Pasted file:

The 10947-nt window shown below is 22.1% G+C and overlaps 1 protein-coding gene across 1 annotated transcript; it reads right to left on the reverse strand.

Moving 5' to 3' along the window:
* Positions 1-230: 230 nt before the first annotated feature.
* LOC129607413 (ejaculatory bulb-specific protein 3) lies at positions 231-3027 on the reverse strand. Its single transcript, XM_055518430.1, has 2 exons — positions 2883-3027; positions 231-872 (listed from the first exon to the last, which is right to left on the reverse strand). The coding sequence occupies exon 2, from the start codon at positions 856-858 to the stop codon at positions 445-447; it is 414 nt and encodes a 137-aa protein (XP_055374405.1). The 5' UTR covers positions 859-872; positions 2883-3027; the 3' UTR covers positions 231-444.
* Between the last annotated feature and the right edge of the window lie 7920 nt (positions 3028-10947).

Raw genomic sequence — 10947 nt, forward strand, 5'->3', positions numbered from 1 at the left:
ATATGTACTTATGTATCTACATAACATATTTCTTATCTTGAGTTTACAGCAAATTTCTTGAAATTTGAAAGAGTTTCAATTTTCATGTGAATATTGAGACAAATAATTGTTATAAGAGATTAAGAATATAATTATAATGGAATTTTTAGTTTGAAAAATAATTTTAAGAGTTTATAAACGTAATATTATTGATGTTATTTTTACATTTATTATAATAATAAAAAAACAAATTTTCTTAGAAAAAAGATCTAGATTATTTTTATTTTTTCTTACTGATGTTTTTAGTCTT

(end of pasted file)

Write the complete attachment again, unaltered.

The 10947-nt window shown below is 22.1% G+C and overlaps 1 protein-coding gene across 1 annotated transcript; it reads right to left on the reverse strand.

Moving 5' to 3' along the window:
* Positions 1-230: 230 nt before the first annotated feature.
* LOC129607413 (ejaculatory bulb-specific protein 3) lies at positions 231-3027 on the reverse strand. Its single transcript, XM_055518430.1, has 2 exons — positions 2883-3027; positions 231-872 (listed from the first exon to the last, which is right to left on the reverse strand). The coding sequence occupies exon 2, from the start codon at positions 856-858 to the stop codon at positions 445-447; it is 414 nt and encodes a 137-aa protein (XP_055374405.1). The 5' UTR covers positions 859-872; positions 2883-3027; the 3' UTR covers positions 231-444.
* Between the last annotated feature and the right edge of the window lie 7920 nt (positions 3028-10947).

Raw genomic sequence — 10947 nt, forward strand, 5'->3', positions numbered from 1 at the left:
ATATGTACTTATGTATCTACATAACATATTTCTTATCTTGAGTTTACAGCAAATTTCTTGAAATTTGAAAGAGTTTCAATTTTCATGTGAATATTGAGACAAATAATTGTTATAAGAGATTAAGAATATAATTATAATGGAATTTTTAGTTTGAAAAATAATTTTAAGAGTTTATAAACGTAATATTATTGATGTTATTTTTACATTTATTATAATAATAAAAAAACAAATTTTCTTAGAAAAAAGATCTAGATTATTTTTATTTTTTCTTACTGATGTTTTTAGTCTT